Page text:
I bought Mad Max solely because of the hype. Coming fresh off of the incredible success of the movie reboot, Mad Max: Fury Road, I immediately set aside $60 for the game version. Before you start throwing sawed off shotguns and dog food at your computer screens, I assure you my hype is not all derived from the recent film. My hopes for this game were the culmination of 15 years of Mad Max love and admiration.
The game takes much of its story from the original and remade Mad Max movies (obviously). In the game you play as Max, a road warrior in a post-apocalyptic desert wasteland, where gasoline is king. Going ahead in this review, I will be revealing some game details, but none that have not been released in trailers or game demos by Avalanche Studios, so read at your own risk. You begin the game as Max is driving down the desert highway in his beloved “Black on Black” (yes, that’s a car). Suddenly, Max is ambushed by War Boys – the bald, albino humanoids – and, through a series of I’m-not-going-to-spoil-it events, he’s left in the desert to die. Now Max must forge a new vehicle with the help of various desert wanderers and factions and seek vengeance on the mighty leaders that have a stranglehold on Gastown. Confused yet? Well, make sure you brush up on your desert apocalypse lingo beforehand, lest you fall behind the unique story.
The game is pseudo open world. Quite simply, the map is big and you can wander around, but, remember, you’re in a dystopian desert so there’s really not much to see. The map is reminiscent of State of Decay in that you slowly unlock sections of the map as you progress through the story. The progression of the story itself is time-consuming. You’re required to clear outposts, blowing up oil refineries and fuel supplies, to slowly drain Gastown of its control over the land. Think of it as Super Mario Bros.: each section of the map has a boss you must defeat before moving on to the next segment of the map. Not exactly a new concept for gameplay, but entertaining, nonetheless.
Visually, the game is everything you’d expect from a next-gen title. In 1080p and something brighter than sepia tone, the desert landscape is as colorful as you can get a desert and grease filled setting. Plumes of smoke erupt from staggering towers in the distance which, at this point, I’m not even sure if they’re real. Even so, the detail is apparent from your first steps in the sand.
As wonderful as the visuals of Mad Max are, there are some downsides. The speed in the movement of the camera and button response is sluggish. With the exception of the left trigger being “jump” (seriously, isn’t A always jump?), the button layout and fighting style is smooth and satisfying. Don’t expect to do any kind of sneaking in this game. The desert is so vast that your enemies will see you coming from a mile away. Oh, and also because there’s no “crouch” button.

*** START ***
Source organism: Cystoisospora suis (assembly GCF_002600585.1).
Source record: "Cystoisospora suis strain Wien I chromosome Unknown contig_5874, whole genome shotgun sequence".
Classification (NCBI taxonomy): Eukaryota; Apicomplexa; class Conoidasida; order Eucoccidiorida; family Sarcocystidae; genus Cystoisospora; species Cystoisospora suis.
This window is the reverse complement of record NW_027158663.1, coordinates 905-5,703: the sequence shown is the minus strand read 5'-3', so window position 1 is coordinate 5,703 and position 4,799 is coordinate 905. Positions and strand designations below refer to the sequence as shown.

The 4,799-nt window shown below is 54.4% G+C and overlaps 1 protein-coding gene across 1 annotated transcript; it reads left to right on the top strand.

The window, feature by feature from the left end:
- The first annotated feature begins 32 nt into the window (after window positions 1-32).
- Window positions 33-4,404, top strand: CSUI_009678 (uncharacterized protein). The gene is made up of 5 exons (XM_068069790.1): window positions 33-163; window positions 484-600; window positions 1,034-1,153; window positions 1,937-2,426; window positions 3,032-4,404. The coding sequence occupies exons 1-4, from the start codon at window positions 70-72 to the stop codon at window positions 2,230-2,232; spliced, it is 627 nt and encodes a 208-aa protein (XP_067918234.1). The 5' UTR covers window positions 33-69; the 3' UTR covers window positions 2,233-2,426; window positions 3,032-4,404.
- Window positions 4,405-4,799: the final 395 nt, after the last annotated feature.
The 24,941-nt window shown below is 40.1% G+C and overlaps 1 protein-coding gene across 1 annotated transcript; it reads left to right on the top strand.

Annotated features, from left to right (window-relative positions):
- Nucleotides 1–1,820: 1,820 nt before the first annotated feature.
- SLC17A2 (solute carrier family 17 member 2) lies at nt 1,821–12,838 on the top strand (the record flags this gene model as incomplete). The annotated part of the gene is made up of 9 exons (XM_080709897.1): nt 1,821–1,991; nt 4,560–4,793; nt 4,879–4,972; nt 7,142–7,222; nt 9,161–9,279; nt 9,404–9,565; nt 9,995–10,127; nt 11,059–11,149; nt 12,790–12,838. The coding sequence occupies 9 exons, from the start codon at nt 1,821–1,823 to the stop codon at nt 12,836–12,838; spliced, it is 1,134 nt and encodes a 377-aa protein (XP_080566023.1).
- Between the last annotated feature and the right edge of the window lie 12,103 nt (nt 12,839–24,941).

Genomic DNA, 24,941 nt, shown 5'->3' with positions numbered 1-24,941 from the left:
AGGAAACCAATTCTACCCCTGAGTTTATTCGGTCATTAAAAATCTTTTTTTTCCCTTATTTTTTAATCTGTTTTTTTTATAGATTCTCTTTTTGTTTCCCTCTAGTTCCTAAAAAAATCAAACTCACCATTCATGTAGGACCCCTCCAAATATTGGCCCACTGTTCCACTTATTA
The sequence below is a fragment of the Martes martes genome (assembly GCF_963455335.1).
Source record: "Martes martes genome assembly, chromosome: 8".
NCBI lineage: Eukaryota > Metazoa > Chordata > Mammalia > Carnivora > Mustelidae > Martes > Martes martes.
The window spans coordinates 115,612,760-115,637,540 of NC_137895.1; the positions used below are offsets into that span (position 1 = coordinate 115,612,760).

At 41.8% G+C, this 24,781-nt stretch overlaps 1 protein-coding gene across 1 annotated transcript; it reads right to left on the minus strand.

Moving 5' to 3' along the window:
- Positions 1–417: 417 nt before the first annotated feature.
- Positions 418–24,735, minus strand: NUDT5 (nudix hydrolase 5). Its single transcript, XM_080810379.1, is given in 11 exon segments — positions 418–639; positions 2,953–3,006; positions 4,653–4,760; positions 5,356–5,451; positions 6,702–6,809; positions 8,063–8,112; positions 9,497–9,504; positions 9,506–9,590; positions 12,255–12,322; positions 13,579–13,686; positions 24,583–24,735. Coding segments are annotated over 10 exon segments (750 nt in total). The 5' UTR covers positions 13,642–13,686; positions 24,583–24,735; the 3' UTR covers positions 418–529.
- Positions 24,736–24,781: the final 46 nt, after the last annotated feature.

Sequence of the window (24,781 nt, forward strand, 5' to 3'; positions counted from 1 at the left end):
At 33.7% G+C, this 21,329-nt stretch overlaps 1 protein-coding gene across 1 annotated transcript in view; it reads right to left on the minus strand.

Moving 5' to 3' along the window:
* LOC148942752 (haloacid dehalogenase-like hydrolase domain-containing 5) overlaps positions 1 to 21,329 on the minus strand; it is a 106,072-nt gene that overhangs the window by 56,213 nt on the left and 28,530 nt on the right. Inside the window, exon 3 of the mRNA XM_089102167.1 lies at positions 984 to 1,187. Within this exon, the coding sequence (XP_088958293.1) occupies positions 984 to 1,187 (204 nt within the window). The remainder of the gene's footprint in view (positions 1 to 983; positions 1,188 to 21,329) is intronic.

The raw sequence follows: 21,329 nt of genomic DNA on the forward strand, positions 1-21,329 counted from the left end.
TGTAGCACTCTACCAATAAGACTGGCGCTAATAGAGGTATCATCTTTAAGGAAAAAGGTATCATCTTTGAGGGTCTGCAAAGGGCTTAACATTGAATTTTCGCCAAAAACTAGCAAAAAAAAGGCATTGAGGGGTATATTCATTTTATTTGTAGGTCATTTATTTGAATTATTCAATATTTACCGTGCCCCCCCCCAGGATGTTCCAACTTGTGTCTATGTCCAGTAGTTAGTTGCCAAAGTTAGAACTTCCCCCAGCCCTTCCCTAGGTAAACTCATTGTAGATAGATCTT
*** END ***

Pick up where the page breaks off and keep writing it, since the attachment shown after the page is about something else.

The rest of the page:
The combat system is comparable to the Batman: Arkham series. A strike and parry set up with finishers, heavy attacks, and Max’s special ability to go into “fury mode” makes the combat fun while still maintaining purpose. The enemies can carry knives or other melee weapons and will often dodge your attacks. Enemies will also sometimes receive a “buff,” making them harder to defeat. The way the enemies attack you actually makes the game challenging. You’re not going to be able to take a lot of hits and just move on. After you master the flow of Max’s fighting style, you’ll find that the ass kicking is so satisfying.
The crown jewel of Mad Max is the extensive customization menu. Max’s abilities and appearance are both upgradable for a fee as you find and collect scrap metals –in-game money. Increase Max’s health, his scrap and ammo finding abilities, his capability to inflict more damage in combat, water holding capacity, and more. Upgrading and equipping different types of wrist, jacket, and boot armor on Max will give him more abilities, as well. You can unlock new fighting skills and takedown methods to make battle easier.
Max’s car, the Magnum Opus, is also customizable. Choose from a number of body types, engines, tires, defensive spikes, weapons, and countless more improvements to make the Magnum Opus the most feared machine in the desert. Spend your money on the car because you’re going to be doing a lot of driving and vehicle combat in this game. Oh and be ready to traverse the enormous sandbox for hours looking for scrap. Without that scrap, you won’t be able to buy the Magnum Opus even a decal!
So, pulling the hype train into the station for a minute, let me be frank and tell you whether this game is worth buying. Mad Max is a game full of content and customizations that is worth the $60 price tag. The story develops slowly, but, about halfway through, events happen that invest you emotionally. The ending had me picking my jaw up off of the floor, as I developed a new creative respect for this underdog, Avalanche Studios. You’ll enjoy the story missions just as much as the wasteland missions. Just climb into the Magnum Opus, buckle up, and remember the old mantra, “I am the Nightrider! I’m a fuel injected suicide machine!”
Reviewed on Xbox One. Review copy provided by the publisher.